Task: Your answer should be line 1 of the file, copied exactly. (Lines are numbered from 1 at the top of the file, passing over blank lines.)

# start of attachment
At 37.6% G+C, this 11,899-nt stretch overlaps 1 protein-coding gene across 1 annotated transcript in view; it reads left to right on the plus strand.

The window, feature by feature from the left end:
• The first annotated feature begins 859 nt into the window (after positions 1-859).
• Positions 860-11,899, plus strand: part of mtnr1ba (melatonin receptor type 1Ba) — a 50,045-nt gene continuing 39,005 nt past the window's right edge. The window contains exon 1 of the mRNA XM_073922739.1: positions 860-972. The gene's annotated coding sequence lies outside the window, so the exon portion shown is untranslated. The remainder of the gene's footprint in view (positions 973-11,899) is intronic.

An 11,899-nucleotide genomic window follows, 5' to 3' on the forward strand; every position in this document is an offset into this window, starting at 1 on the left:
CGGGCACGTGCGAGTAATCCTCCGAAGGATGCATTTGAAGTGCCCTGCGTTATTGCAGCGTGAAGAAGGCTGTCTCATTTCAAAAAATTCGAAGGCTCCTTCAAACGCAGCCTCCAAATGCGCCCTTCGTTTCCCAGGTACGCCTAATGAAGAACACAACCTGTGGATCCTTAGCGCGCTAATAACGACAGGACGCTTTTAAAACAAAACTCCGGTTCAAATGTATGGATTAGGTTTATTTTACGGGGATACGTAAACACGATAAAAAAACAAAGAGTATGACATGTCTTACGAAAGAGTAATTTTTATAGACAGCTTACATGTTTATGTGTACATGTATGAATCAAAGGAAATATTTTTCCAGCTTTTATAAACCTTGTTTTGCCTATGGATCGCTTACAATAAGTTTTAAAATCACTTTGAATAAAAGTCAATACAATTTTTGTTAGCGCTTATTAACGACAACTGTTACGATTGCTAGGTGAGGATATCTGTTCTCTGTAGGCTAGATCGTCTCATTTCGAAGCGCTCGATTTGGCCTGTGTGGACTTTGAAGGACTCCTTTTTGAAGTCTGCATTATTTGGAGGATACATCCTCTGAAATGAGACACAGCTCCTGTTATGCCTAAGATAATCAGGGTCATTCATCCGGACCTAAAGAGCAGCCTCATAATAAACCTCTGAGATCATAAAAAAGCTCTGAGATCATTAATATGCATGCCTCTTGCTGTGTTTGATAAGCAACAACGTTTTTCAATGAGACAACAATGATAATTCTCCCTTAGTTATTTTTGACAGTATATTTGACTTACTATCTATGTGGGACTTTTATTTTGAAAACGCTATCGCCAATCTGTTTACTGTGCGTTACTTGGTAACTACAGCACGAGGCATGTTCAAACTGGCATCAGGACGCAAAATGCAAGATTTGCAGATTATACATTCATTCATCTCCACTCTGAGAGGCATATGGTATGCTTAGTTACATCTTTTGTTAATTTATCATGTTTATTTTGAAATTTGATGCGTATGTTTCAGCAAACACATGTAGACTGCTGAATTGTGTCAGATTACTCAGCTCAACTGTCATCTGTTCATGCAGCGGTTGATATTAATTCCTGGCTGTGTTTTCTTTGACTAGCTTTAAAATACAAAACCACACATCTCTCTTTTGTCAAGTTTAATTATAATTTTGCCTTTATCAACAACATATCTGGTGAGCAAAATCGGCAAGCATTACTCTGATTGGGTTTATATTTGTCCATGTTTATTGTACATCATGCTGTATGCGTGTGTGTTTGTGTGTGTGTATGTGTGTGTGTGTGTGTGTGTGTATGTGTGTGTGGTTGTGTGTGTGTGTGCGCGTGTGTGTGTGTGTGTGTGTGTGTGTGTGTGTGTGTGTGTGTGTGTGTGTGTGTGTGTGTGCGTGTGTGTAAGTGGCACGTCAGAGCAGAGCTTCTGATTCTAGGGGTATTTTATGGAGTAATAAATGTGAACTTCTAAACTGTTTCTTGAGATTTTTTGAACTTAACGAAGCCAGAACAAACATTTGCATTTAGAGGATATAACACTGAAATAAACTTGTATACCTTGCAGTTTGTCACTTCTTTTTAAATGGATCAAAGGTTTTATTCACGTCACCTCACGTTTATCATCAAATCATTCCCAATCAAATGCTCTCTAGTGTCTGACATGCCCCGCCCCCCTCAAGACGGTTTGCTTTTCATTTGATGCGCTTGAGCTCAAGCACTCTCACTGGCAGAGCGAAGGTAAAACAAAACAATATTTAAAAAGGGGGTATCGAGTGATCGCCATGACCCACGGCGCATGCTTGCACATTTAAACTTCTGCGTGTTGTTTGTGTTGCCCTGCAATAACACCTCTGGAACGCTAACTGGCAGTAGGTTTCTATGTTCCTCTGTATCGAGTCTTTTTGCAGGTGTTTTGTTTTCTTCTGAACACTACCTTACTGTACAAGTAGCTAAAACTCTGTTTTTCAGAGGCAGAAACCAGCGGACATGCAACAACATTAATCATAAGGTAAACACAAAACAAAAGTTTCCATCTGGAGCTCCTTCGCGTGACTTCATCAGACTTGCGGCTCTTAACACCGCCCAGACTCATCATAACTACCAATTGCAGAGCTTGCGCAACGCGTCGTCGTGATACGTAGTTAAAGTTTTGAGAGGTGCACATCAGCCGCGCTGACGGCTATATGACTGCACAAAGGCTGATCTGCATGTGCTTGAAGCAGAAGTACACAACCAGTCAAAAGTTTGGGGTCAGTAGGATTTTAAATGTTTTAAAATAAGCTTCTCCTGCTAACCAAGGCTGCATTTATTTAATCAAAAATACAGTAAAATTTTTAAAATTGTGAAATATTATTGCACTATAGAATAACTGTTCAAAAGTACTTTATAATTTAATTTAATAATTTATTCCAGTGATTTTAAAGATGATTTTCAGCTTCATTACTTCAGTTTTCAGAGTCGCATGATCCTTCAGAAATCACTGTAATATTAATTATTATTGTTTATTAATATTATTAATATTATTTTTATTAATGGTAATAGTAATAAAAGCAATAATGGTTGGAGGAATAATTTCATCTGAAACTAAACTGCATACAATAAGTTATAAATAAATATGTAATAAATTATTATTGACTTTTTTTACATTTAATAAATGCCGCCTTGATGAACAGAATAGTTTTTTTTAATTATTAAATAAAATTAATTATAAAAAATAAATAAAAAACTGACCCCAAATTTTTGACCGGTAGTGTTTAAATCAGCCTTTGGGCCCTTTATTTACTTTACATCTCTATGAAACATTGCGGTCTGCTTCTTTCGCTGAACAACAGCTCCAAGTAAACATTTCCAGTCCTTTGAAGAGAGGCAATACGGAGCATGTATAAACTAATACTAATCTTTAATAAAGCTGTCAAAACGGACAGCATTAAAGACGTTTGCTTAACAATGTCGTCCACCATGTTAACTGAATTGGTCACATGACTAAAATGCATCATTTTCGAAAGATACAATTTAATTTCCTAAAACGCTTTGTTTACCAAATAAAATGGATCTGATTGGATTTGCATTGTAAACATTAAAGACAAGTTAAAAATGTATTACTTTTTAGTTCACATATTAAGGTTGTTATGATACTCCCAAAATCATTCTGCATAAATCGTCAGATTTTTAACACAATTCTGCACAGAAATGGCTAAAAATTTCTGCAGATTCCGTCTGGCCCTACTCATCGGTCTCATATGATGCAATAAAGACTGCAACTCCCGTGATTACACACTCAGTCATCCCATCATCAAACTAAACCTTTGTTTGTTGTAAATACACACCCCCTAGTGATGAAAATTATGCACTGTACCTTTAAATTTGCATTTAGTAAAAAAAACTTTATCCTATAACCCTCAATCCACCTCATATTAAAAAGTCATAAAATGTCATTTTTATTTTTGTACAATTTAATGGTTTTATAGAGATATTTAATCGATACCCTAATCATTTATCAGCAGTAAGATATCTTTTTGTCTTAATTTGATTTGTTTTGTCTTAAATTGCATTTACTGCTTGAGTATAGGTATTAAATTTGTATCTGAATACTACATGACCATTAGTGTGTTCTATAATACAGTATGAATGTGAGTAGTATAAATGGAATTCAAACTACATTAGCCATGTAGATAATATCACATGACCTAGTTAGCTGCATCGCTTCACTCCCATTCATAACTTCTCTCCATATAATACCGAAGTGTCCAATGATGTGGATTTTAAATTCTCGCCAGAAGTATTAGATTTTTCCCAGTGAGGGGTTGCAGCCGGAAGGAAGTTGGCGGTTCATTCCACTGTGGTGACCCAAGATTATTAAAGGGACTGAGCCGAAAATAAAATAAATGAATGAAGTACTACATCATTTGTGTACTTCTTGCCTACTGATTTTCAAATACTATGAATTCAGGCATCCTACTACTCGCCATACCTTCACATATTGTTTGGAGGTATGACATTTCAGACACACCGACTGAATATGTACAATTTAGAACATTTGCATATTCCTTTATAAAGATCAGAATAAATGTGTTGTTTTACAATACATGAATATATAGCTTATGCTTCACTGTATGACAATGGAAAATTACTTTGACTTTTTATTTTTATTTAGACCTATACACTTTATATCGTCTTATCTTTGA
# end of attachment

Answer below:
At 37.6% G+C, this 11,899-nt stretch overlaps 1 protein-coding gene across 1 annotated transcript in view; it reads left to right on the plus strand.